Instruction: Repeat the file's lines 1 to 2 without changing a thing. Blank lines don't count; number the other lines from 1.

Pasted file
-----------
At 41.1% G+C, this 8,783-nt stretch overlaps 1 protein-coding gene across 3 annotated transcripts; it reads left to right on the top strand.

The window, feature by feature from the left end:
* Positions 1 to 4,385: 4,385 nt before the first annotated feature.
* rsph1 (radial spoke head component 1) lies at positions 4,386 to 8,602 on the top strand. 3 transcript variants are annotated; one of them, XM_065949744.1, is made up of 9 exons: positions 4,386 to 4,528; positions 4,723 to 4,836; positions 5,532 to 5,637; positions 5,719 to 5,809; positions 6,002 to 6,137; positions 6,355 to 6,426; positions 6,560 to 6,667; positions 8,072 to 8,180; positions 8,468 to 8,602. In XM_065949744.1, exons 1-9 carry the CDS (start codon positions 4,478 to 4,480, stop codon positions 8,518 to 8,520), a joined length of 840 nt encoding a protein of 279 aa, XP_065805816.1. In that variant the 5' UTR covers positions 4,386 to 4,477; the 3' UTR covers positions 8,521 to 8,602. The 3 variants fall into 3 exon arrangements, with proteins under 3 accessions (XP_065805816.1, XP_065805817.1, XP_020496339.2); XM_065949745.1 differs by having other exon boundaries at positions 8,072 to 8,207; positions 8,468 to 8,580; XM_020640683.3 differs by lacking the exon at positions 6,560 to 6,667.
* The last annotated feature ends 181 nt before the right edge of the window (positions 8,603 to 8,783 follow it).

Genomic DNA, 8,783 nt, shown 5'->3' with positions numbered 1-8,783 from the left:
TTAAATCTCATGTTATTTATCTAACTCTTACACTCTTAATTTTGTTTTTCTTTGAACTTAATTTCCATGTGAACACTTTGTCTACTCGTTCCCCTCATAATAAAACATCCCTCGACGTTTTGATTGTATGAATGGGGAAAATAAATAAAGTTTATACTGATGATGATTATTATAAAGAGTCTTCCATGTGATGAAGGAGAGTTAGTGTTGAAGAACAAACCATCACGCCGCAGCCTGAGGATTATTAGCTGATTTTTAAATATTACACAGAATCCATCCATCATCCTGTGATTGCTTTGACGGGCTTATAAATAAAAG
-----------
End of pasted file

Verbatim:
At 41.1% G+C, this 8,783-nt stretch overlaps 1 protein-coding gene across 3 annotated transcripts; it reads left to right on the top strand.

The window, feature by feature from the left end: